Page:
1. Protect Medication. Check the labels of all injectable, topical and oral medications for information about proper storage. Many cannot withstand cold temperatures and will become useless, if not harmful, if they freeze. Either store cold-sensitive products in a climate-controlled tack room, or take them to your house for the winter. Check expiration dates and replace any products that have gotten too old. If you're unsure whether one of your drugs is still safe, ask your veterinarian. He can also advise you on how to properly dispose of old or damaged products.
2. Mow and drag your pasture. Cutting weeds before they go to seed will help keep them under control next year, and especially if you're taking your horse off the grass for the winter, dragging the manure will give it plenty of time to decompose. But don't mow to less than four inches-the grass still needs reserves to help the roots survive the cold months.
3. Walk your fence lines. Shake the posts as you go, looking for loose boards or wires, protruding nails or fasteners, leaning or other signs of developing weakness. Carry a tool belt to make minor repairs as you go, as well as brightly colored tape to mark areas that will require more attention later.
4. Inspect your blankets. Even if you cleaned and stored your blankets properly at the end of last season, it's a good idea to take them out and have a look at them well before you'll need them again. Mold, insects or rodents may have gotten to them while they were in storage. Check for loose straps, frayed fabric, holes or foul smells, and repair or replace any blankets that need attention.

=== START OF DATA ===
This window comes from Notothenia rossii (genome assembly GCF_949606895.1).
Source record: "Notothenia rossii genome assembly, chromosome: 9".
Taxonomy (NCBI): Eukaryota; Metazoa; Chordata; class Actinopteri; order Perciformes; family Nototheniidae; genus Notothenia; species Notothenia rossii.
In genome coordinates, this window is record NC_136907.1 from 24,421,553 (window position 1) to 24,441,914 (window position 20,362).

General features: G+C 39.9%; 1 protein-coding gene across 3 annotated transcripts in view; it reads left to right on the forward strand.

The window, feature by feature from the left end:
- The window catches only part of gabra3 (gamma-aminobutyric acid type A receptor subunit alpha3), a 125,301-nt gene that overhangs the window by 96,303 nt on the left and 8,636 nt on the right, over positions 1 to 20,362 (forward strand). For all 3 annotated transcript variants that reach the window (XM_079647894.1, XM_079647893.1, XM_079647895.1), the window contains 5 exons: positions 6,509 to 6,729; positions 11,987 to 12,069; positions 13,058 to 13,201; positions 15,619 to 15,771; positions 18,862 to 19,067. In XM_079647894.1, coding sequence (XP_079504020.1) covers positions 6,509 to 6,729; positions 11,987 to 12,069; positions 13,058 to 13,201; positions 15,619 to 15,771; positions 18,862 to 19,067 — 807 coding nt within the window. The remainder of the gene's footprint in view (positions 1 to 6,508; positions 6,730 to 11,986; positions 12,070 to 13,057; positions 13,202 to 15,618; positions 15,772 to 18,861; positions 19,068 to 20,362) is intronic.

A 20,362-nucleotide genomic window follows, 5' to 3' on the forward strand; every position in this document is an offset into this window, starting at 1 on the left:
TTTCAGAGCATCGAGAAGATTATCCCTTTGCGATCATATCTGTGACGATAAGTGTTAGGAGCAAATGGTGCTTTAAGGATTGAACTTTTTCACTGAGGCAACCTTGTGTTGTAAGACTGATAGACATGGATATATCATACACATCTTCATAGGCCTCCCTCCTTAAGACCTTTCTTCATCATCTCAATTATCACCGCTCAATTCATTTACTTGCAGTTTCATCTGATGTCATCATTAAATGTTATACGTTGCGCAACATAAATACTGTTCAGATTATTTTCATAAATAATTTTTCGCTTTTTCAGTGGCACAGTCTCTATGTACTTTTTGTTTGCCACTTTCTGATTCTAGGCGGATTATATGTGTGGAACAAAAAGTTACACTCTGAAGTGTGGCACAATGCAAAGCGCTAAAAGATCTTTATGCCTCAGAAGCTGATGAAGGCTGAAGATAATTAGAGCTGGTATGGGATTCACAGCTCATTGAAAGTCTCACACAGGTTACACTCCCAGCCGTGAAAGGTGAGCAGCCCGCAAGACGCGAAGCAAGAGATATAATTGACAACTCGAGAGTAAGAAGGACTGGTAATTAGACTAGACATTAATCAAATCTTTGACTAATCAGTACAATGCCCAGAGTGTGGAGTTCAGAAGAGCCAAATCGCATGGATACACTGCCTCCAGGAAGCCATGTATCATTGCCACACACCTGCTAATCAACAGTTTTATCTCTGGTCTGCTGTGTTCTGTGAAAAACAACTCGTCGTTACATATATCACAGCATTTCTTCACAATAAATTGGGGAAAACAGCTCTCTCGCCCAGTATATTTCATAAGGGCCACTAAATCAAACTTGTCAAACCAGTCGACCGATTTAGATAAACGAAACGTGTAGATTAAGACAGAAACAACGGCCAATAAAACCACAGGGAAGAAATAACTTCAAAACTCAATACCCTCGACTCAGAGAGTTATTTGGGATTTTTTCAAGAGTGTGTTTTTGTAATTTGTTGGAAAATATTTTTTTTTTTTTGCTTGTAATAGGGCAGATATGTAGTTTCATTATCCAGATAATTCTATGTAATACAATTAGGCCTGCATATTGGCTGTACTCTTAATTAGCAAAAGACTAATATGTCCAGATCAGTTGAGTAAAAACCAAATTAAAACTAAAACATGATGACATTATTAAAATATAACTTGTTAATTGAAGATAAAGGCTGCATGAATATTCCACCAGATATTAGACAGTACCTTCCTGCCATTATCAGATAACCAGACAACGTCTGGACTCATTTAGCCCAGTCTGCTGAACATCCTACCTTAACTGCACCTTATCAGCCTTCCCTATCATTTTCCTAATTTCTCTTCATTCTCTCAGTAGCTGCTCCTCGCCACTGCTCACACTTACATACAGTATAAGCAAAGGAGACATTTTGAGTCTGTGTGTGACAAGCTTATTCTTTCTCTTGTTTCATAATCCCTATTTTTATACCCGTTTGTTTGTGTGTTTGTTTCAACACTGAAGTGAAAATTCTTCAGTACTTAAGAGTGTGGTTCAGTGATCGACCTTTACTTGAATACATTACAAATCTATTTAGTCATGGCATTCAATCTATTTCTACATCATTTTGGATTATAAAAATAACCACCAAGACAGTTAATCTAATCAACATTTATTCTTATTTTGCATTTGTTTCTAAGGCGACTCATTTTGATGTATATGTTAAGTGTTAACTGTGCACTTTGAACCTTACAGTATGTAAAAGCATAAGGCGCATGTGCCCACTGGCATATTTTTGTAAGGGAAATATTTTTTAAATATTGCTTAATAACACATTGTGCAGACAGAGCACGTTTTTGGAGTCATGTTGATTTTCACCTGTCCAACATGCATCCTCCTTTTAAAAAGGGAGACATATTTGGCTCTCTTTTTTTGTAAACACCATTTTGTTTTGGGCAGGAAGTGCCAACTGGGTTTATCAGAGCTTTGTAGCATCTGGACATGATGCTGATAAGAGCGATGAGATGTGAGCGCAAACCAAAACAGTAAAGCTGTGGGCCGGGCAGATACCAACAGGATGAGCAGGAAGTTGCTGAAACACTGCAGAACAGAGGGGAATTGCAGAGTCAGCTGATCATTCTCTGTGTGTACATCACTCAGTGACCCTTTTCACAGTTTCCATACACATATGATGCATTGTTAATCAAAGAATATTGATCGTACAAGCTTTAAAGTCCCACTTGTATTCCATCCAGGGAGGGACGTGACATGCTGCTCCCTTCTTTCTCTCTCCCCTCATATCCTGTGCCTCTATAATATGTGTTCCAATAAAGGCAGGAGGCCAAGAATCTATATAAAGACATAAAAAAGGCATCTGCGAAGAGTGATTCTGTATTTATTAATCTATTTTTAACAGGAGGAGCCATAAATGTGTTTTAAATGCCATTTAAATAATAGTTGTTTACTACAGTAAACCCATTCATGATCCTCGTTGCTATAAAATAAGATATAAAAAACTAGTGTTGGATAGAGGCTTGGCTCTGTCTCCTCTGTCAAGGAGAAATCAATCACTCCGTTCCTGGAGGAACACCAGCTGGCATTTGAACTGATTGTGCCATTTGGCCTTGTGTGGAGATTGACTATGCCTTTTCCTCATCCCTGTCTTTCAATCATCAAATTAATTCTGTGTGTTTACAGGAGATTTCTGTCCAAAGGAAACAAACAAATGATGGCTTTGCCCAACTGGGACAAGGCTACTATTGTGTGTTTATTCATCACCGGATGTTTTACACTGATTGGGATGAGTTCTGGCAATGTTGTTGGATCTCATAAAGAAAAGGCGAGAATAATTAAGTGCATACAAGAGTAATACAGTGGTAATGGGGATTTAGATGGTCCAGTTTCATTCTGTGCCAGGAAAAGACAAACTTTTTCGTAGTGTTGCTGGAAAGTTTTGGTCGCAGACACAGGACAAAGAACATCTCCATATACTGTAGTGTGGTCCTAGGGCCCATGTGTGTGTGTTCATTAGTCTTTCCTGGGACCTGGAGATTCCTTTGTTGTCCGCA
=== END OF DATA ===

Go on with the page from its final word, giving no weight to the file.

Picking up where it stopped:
Also make sure each garment still fits properly. Youngsters, athletes, seniors or laid-up horses may have gained or lost a significant amount of weight over the summer and may not be able to wear the same blanket again. A properly fitting blanket allows a hand to fit snugly under and slide around along the shoulder, withers, and rump.
5. Adjust the airflow in each stall. Too little ventilation in a horse's stall means the airborne dust can accumulate quickly to unhealthy levels; too much airflow can mean bone-chilling drafts. Check how the air is moving in each stall with one of these two methods:
Scuff your boots in the bedding, enough to kick up dust. After five minutes use a flashlight or other light source to check the air. If you can still see floating particles, the air is too stagnant.
Hold a strip of toilet paper, about a foot or two long, at arm's length at different places in the stall. You want to see it waving gently, to indicate a gentle breeze. If it's either hanging motionless or flapping vigorously, the airflow is too low or too high. Open and close the doors and windows until you reach the ideal amount of ventilation. Usually, a few open windows on the leeward side of the barn, sheltered from snow and rain, provide a healthy supply of fresh air.